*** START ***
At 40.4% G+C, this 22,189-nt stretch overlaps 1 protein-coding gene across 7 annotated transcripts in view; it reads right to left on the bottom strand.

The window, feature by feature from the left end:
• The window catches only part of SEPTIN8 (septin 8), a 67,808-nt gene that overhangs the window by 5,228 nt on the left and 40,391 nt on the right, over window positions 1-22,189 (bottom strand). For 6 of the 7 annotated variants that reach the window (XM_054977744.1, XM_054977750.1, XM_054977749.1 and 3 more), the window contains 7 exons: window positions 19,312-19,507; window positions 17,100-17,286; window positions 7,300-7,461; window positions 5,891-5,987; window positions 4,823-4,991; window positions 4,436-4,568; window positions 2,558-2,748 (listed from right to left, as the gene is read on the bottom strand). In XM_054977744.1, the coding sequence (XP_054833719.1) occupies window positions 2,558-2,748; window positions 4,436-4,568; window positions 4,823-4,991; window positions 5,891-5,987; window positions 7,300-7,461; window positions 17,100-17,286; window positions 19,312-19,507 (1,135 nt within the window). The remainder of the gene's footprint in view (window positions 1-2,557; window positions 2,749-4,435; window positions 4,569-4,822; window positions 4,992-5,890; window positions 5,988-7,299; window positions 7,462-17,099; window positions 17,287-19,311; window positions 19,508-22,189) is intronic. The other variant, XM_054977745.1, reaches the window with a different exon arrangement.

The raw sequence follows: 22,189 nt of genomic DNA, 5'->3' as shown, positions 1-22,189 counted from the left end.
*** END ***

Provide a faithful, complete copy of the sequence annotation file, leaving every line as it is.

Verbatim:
At 40.4% G+C, this 22,189-nt stretch overlaps 1 protein-coding gene across 7 annotated transcripts in view; it reads right to left on the bottom strand.

The window, feature by feature from the left end:
• The window catches only part of SEPTIN8 (septin 8), a 67,808-nt gene that overhangs the window by 5,228 nt on the left and 40,391 nt on the right, over window positions 1-22,189 (bottom strand). For 6 of the 7 annotated variants that reach the window (XM_054977744.1, XM_054977750.1, XM_054977749.1 and 3 more), the window contains 7 exons: window positions 19,312-19,507; window positions 17,100-17,286; window positions 7,300-7,461; window positions 5,891-5,987; window positions 4,823-4,991; window positions 4,436-4,568; window positions 2,558-2,748 (listed from right to left, as the gene is read on the bottom strand). In XM_054977744.1, the coding sequence (XP_054833719.1) occupies window positions 2,558-2,748; window positions 4,436-4,568; window positions 4,823-4,991; window positions 5,891-5,987; window positions 7,300-7,461; window positions 17,100-17,286; window positions 19,312-19,507 (1,135 nt within the window). The remainder of the gene's footprint in view (window positions 1-2,557; window positions 2,749-4,435; window positions 4,569-4,822; window positions 4,992-5,890; window positions 5,988-7,299; window positions 7,462-17,099; window positions 17,287-19,311; window positions 19,508-22,189) is intronic. The other variant, XM_054977745.1, reaches the window with a different exon arrangement.

The raw sequence follows: 22,189 nt of genomic DNA, 5'->3' as shown, positions 1-22,189 counted from the left end.